Fisheries research vessels out on Great Lakes
LANSING — The Michigan Department of Natural Resources announced all four of its fisheries research vessels are back on the water, beginning their annual surveys of Great Lakes fish populations.
Surveys conducted by these research vessels are designed to examine and collect information on all aspects of the lakes’ fish communities and their habitats. This information is essential in supporting the DNR’s mission to conserve, protect and manage the billion-dollar Great Lakes fishery resource for the use and enjoyment of current and future generations and continues assessment and evaluation work that started in the 1960s.
“The DNR’s Great Lakes research vessels are based in Marquette, Alpena, Charlevoix and Harrison Township,” said DNR Fisheries Division Research Section Manager Gary Whelan. “They work throughout the Great Lakes on a wide variety of assessments and evaluations, beginning this work as soon as ice has cleared from the lakes and continuing well into November.”
Fisheries assessment and evaluation work on Lake Huron is done by the research vessel (R/V) Tanner, the DNR’s newest vessel launched in 2016. This vessel focuses on specific assessments of Lake Huron lake trout and walleye populations, as well as broader fisheries assessments in Saginaw Bay and the St. Marys River that evaluate fish community changes in these valuable Great Lakes systems. The Saginaw Bay evaluations also are conducted jointly with the R/V Channel Cat, which is based in Lake St. Clair at the fisheries research station in Harrison Township.
Assessment and evaluation of fish populations in lakes St. Clair and Erie are entrusted to the R/V Channel Cat, which has been in service since 1968. This vessel focuses its sampling on walleye, yellow perch and lake sturgeon in these waters that support the highest fishing effort in Michigan’s Great Lakes waters.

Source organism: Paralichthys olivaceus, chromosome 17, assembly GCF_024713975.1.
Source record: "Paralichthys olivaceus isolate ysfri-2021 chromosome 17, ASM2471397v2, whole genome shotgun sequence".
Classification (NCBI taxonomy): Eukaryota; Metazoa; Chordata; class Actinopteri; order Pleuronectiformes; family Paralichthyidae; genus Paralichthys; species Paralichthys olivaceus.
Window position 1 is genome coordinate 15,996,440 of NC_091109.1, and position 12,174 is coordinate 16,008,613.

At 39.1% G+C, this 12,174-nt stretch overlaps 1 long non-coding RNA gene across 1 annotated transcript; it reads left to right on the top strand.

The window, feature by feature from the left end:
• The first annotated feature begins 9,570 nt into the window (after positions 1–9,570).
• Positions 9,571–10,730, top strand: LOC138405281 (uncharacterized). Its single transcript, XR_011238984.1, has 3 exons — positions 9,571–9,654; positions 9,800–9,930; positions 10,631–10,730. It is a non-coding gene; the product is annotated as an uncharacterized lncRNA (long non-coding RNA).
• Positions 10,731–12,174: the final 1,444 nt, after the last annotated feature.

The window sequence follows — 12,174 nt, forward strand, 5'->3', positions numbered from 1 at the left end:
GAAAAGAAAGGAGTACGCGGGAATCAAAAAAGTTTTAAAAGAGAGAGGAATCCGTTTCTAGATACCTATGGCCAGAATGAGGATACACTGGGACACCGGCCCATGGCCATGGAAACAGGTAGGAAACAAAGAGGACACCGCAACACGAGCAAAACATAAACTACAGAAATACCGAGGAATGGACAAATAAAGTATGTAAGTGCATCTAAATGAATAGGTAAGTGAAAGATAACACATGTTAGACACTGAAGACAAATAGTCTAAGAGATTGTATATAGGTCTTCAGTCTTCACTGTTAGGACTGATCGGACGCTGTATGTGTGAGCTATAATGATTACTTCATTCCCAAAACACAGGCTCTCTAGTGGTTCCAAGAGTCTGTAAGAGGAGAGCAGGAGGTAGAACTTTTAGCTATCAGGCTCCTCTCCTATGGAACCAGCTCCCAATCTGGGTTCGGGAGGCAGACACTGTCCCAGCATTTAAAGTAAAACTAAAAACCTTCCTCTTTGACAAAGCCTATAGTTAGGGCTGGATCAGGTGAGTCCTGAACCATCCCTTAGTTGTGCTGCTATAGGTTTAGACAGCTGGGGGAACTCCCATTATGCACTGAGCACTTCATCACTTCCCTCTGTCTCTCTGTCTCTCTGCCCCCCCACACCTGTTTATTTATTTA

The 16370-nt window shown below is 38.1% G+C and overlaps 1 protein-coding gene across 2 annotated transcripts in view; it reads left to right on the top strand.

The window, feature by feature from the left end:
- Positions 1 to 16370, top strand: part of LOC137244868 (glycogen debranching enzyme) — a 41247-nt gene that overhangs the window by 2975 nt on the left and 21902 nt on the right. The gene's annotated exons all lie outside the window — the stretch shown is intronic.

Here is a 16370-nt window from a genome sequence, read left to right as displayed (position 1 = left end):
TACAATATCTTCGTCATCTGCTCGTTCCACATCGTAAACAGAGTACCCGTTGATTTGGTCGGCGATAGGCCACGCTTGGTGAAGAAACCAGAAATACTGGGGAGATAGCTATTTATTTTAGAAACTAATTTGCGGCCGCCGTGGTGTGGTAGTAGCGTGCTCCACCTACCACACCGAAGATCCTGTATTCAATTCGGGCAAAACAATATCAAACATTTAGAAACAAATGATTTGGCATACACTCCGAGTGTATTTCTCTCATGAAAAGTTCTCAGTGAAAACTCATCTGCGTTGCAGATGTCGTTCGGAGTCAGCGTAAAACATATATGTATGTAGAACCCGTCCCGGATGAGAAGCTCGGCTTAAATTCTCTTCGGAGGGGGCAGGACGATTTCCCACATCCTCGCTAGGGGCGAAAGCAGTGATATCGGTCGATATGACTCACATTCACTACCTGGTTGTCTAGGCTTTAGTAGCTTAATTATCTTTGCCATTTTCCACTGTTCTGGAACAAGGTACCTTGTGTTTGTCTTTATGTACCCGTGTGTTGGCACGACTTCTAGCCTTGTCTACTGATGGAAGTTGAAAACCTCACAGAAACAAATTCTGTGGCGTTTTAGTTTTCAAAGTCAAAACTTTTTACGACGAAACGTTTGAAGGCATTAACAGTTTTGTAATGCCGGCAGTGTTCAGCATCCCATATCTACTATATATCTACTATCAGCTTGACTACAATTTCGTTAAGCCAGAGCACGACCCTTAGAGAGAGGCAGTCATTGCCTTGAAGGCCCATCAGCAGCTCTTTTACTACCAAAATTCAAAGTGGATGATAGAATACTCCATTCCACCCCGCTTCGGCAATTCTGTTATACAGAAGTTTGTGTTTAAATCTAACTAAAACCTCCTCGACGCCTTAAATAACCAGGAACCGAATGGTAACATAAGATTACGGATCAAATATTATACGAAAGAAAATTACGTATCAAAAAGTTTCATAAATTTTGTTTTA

Lake Superior work is conducted by the R/V Lake Char, which launched in 2007. The Lake Char assesses the status of Lake Superior’s self-sustaining lake trout populations along with other members of the unique fish community found in that water. Information collected by this vessel is used to generate annual lake trout harvest quotas to ensure the continued health of these fish populations and on lake trout sea lamprey wounding rates, a key mortality factor for this species. The latter effort helps to guide sea lamprey control work by the Great Lakes Fishery Commission and the U.S. Fish and Wildlife Service.
On Lake Michigan, the survey vessel (S/V) Steelhead conducts a variety of fisheries assessments and evaluations, including spring evaluations of adult yellow perch, whitefish, lake trout and Chinook salmon populations. The Steelhead was launched in 1967 and has been in continuous operation since 1968, making the 2017 survey season the 50th year on the water for this vessel. Later in the summer, the Steelhead teams up with vessels from the U.S. Geological Survey and U.S. Fish and Wildlife Service to evaluate lakewide forage fish abundance, which is critical information for the proper management of trout and salmon in this lake.
Throughout the summer, DNR vessels are visible residents of Great Lakes ports. When in port, the public is encouraged to visit the vessels and talk with the crews about fisheries assessment operations.
“When the vessels are collecting sampling equipment and nets or when under way operating trawls, we ask that the public give the vessels plenty of operating space as they often cannot easily steer out of the way and have a lot of mechanical equipment operating that requires the absolute attention by the crews for safe operation,” said Whelan.
To learn more about the efforts of each of the DNR’s vessels, visit the DNR Fisheries Division’s Research website at michigan.gov/fishresearch or check out the DNR’s online fact sheet about these research vessels.